With the devastating postponement of sports, many athletes and coaches have accepted the decision and have decided to take the high road, but what about the students?
Many Nicholl’s students are conflicted over the Southland Conference’s decision. Some feel the decision was the right one while others believe that the decision was made too soon.
Jacob Lee, a CIS major and junior here at Nicholls, felt that the decision was justified, but that it also has many negatives.
“I think, at the end of the day, keeping families safe is a priority,” Lee said. “…but it’s bad news to hear because you want to go and have the whole college experience with sports. I’m kinda sad cause I don’t get to go to any football games. I try to at least go to one game a year to hang out with friends and just have a good time…I think a lot of people look forward to that.”
Sports, for many people, are a great memory of their childhood and are a joy to watch. For Lee, he said sports are a “main part” of his life. He played them as a child and now watches them any chance he gets.
He said that they created a long-lasting effect on his life and he could not imagine what the athletes are going through during this time.
Lee felt bad not only for the student-athletes, but also for the freshman sports fans.
“It sucks for the freshman to not be able to experience that right away, but I hope it doesn’t carry on into spring sports or anything like that,” Lee said.
Although Lee agreed with the Southland Conference in their decision to postpone sports, he felt that the rules should have been altered to different sports.
“If sports can compete and still stay safe, then yeah they should be allowed to play,” Lee said.
He said that depending on the sport, the rules could have been made to fit them specifically instead of just cancelling every sport, as long as it was possible to play safely.
Much like Lee, Faith Boutte, a freshman biology major, said that the decision by the Southland Conference was made with everyone’s best interest in mind.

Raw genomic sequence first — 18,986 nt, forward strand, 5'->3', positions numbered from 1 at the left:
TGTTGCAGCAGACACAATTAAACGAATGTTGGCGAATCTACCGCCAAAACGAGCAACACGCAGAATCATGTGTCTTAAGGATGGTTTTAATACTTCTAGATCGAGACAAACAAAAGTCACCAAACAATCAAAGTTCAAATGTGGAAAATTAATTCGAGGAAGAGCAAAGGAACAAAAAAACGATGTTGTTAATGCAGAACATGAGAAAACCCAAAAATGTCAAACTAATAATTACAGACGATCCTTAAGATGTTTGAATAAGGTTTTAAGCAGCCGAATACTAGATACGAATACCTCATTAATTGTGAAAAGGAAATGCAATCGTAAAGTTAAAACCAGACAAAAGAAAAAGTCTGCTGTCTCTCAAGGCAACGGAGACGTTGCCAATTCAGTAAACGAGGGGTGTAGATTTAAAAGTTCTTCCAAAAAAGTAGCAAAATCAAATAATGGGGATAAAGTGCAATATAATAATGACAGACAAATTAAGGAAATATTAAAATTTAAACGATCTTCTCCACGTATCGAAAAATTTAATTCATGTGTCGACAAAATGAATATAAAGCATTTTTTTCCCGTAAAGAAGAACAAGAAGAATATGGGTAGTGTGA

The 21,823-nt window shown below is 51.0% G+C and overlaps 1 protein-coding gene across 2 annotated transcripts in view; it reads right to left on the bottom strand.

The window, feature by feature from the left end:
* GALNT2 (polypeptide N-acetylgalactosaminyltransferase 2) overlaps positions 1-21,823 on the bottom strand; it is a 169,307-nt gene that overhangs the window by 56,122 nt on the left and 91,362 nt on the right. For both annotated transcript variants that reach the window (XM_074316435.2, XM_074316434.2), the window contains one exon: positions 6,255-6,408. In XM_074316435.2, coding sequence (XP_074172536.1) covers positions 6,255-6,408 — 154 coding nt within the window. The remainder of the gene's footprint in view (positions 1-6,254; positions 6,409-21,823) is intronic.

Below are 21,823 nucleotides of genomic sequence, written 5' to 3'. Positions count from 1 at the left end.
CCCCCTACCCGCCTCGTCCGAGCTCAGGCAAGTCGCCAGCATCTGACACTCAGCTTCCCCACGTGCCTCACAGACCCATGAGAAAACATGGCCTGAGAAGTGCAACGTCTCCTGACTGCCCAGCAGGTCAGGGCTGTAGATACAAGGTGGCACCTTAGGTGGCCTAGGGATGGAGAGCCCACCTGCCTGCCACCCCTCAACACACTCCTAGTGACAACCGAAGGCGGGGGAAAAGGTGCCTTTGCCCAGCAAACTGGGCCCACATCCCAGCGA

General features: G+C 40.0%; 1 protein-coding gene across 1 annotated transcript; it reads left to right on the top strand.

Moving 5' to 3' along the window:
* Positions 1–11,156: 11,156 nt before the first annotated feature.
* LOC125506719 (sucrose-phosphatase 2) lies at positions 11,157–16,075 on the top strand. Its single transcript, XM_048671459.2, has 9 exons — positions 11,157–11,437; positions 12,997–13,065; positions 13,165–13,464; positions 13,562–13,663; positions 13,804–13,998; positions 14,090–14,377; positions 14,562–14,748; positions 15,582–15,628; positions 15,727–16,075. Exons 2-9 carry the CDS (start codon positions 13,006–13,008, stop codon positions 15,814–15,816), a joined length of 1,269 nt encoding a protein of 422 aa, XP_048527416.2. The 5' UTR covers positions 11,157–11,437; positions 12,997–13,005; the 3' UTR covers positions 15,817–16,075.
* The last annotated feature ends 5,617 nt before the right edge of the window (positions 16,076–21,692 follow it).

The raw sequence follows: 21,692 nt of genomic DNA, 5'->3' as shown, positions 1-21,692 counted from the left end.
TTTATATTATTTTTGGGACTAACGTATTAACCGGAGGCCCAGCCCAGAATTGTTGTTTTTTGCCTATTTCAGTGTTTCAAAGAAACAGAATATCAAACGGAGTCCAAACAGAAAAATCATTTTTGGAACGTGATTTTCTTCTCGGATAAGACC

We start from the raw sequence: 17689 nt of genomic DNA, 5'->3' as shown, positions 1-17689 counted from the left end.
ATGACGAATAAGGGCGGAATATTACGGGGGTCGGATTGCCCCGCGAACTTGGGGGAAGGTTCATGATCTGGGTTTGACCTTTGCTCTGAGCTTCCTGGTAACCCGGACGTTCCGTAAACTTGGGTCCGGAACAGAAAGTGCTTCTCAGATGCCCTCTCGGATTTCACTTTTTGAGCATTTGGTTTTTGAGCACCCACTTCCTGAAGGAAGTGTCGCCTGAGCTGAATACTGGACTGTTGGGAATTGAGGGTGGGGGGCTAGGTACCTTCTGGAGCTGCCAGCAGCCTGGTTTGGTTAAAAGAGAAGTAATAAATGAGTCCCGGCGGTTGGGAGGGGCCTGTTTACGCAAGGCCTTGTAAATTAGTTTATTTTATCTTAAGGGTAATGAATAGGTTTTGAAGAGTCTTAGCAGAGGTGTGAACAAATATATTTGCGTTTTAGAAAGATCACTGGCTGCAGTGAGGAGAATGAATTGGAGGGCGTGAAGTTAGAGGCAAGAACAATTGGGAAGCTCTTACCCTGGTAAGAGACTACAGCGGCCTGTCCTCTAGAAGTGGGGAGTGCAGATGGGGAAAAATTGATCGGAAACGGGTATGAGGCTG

“I felt like it was necessary…I expected it. I’m a little sad cause you know I’d love to go watch the games, but it was necessary…I’d rather be safe than to lose a bunch of athletes to the virus,” Boutte said.
While Boutte was disappointed by the decision, she really sympathized with the athletes.
“I feel bad for them because I know they put all of their effort into getting on these teams,” Boutte said. “So to not be able to play for a season is gonna be pretty rough on them, but also they’ll be able to practice and focus on their schooling more.”
Boutte agreed with Lee in that the rules could have been altered to each sport.
“I think they could have done it for individual sports because in certain sports, you don’t have to practice with any teammates. You can practice by yourself, you can compete by yourself,” Boutte said.
Although she would have altered the plan, she also said that postponing all sports made it “fair” so that no debates or fights between different sports would arise.
However, not all students agreed with Lee and Boutte. Daniel Dickinson, a junior and secondary education major, with a focus in math, said that the decision was made “definitely too early.”
“I think it’s very hard to justify cancelling anything, you have to have some very good reasons,” said Dickinson, “I just think we’re getting into the better half of the year to where it’s gonna start chilling out. I think we at least made the decision too early for sure. I don’t believe it was the right decision, we could have done some things to make the season go along, whether it be cutting attendance to games or just traveling different ways. I think we could have made it work if we would really put the effort in.”
He also expressed his remorse for the student-athletes.
“They come here and they work really hard,” Dickinson said. “I feel bad that they are losing the season, you can’t always get that back. For some of them, they are ready to move on and do different things…I just feel bad for them really because they’re put in a tough spot.”
Dickinson felt that the student-athlete’s feelings were not taken into consideration.
“These are their futures. They worked hard to get where they are. It’s just heartbreaking,” Dickinson said.
Dickinson said that if he was given the opportunity to help make the decision the Southland Conference made, he would have “done anything” to keep athletics going.
“As a student, it sucks because I really do enjoy going and cheering on our colonels,” Dickinson said, “The way we support our athletics is just second to none.”
Lee, Boutte and Dickinson all had their own opinions on the postponement, but all agreed that they cannot wait to get back to cheering on the Colonels.